Review: Horizon Zero Dawn: Complete Edition journeys on to PC and it’s beautiful

Horizon Zero Dawn was one of the reasons I got a PlayStation 4, and once I finally got to play it a year later from buying mine, a few months after its release, it did not disappoint. Dutch developer Guerrilla Games’ first non Killzone project in over 13 years proved to be quite a spectacle, as it introduced us to an extremely gripping far future world where humanity’s thirst for power almost wiped it out, leaving only remnants scattered in primitive tribes and machines eventually developing into wild animals.

As a third-person open-world game, Horizon plays like your usual affair: you open up new dots on the map to explore and engage with side activities, craft a whole bunch of stuff, and upgrade your gear, all the while unraveling a surprisingly good story involving protagonist and Nora tribe outcast Aloy and how she came to be “born out of the mountain”, as her tribe’s elders say. There’s much more to the game’s story than that, though, and as you’d expect, the underlying mystery to Aloy’s origins takes her on an explosive adventure through ruins of the forgotten world, rival tribes’ territories and toe-to-toe with some deadly mechanical creatures that really help set it apart from the bunch, even if it’s not exactly a whole lot different from what came before it in terms of gameplay. 

Photo Mode is sure to be put into use.

The Complete Edition (like the one already released on PlayStation 4 previously) includes all of the DLC released following the base game’s original launch. That includes the Frozen Wilds expansion that interweaves more story into the main one as well as opening up an entirely new area of the map which naturally connects into your adventure and is recommended to be played when you reach character level 30 as it’s suited for that level range. I’ve yet to get to that point in my time playing this PC release, and since it was something I never really got to partake back on PlayStation 4, I’ll certainly be doing so as soon as possible.

Following Sony’s new strategy of bringing PlayStation 4 hits to PC, which yielded the fantastic port of Death Stranding a little while ago, Horizon Zero Dawn: Complete Edition is as well optimized as Kojima Productions’ blockbuster, and as expected but not usually delivered for an older game from a few years ago, it runs quite well on even a modest configuration such as mine. My computer sports an i7 7600k, 24GB RAM, a GeForce 970, and a 500TB SSD it’s been capable of keeping with the game on high settings, near stable 60 FPS as configured by the in-game benchmarking tool. I toyed with the options and even bumped a few settings to ultra, which took a slight toll on the FPS, but not much.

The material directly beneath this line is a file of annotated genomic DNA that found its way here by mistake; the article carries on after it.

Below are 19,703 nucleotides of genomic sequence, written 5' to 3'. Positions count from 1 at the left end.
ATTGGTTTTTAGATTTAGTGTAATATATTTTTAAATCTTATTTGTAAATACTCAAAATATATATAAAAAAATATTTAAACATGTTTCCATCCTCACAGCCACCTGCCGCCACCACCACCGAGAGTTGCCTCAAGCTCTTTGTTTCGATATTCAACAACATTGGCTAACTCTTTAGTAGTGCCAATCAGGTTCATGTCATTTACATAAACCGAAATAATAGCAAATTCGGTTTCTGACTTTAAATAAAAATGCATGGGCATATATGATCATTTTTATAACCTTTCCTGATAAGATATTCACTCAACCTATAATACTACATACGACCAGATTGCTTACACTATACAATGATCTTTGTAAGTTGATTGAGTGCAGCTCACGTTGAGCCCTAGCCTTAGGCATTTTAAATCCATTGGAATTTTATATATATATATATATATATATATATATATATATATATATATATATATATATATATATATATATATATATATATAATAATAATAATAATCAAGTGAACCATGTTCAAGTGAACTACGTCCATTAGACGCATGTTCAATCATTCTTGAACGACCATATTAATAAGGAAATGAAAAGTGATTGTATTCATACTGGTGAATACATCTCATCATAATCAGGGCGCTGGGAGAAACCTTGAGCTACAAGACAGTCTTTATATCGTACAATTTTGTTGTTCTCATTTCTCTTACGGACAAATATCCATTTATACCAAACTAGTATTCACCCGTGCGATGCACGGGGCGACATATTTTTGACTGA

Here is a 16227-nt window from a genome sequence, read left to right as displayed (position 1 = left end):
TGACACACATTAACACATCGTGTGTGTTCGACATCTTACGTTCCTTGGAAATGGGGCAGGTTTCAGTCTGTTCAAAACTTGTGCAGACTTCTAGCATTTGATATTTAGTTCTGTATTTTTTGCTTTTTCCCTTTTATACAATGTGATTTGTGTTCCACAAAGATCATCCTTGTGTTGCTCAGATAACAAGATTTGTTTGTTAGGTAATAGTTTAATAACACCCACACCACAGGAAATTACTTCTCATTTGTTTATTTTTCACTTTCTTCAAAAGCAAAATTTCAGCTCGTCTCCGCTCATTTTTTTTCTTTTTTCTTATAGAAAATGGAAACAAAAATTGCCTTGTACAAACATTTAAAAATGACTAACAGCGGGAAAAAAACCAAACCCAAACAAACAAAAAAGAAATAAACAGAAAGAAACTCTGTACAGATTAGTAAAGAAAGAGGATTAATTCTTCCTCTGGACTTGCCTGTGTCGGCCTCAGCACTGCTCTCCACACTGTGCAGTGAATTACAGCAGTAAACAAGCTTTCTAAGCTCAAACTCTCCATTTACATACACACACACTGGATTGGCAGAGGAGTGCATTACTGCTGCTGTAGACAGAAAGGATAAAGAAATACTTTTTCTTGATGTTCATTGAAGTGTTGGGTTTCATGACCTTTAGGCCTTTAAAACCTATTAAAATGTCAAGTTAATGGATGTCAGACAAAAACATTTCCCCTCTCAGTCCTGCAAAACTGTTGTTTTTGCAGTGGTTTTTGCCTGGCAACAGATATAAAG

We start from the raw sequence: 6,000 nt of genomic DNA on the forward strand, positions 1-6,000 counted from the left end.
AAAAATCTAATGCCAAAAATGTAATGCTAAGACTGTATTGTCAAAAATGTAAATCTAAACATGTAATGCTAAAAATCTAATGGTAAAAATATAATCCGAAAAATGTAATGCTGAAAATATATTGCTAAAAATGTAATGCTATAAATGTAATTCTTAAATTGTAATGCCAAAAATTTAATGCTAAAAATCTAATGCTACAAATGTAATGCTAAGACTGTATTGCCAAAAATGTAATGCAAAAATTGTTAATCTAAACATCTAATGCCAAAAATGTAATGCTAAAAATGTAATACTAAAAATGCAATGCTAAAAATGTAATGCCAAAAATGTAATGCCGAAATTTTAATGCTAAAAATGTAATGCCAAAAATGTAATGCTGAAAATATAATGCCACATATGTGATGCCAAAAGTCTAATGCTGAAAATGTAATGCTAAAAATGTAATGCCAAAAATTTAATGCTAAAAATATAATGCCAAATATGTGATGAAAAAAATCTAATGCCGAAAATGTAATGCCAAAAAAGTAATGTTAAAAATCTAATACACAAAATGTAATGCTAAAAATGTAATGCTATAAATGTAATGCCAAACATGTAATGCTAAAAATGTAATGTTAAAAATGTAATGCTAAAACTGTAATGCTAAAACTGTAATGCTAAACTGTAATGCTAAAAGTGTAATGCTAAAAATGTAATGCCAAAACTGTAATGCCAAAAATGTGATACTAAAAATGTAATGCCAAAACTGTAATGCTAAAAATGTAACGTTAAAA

Even on not max, I’m awed with how sharp and colorful the game looks. I remember having it on my then working PlayStation 4 as one of the first instances of playing a game with HDR and being impressed by what I saw, but I’m way more impressed with how the dynamic lighting is handled in this new port. There’s a notable bursting out of colors especially when the sun sets that are absolutely Photo Mode-worthy, not to mention the way light sources interact with the environment and characters.

Aloy observes her next prey.

There’s still a bit of stillness to some of the animations and the way textures load in whenever you turn around too fast or when a cutscene suddenly pops up, and I remember having some of that occurring on the PlayStation 4 version every so often. Unfortunately, I have no way of testing that out to see if my memory isn’t playing tricks on me, but they’re relatively minor quibbles in an otherwise incredibly well put together and stable version of the game that in the six hours that I’ve played so far only crashed once due to a conflict with another tabbed-out program running on Windows 10.  

Graphical options-wise, Horizon Zero Dawn: Complete Edition doesn’t have nearly as many as the previous port of Death Stranding and thus doesn’t get as granular as that game when it comes to customizing all of the visuals, but what there is to be tweaked, like ambient occlusion, shadows, textures, and the amount of detail characters and the world can have do a decent job suiting the needs of your average player, along with a bevy of resolutions up to 4K. Just don’t expect to get some crazy next level hair rendering for Aloy beyond what the base options allow you to pick like the recent Tomb Raider games since you won’t find any here.

Considering how well these last few ports have turned out, I’m extremely curious to see what else Sony has up their sleeve in regards to bringing more PlayStation 4-only releases to PC. God of War’s been rumored to be in the works and I’m already biting at the chance of playing through one of my favorite games from 2018 again. It would’ve been crazy to think of Sony doing something like this only ten years ago, but it’s definitely been paying off for them taking into account how popular Death Stranding’s been on Steam so far. If the quality of these ports is any indication, we only have to win if they keep coming out as good as Horizon Zero Dawn: The Complete Edition and it’s also a good way of amping even more of the gaming audience up for its recently announced sequel’s release sometime next year. 

Horizon Zero Dawn: Complete Edition will be available on Steam and the Epic Game Store on August 7th.


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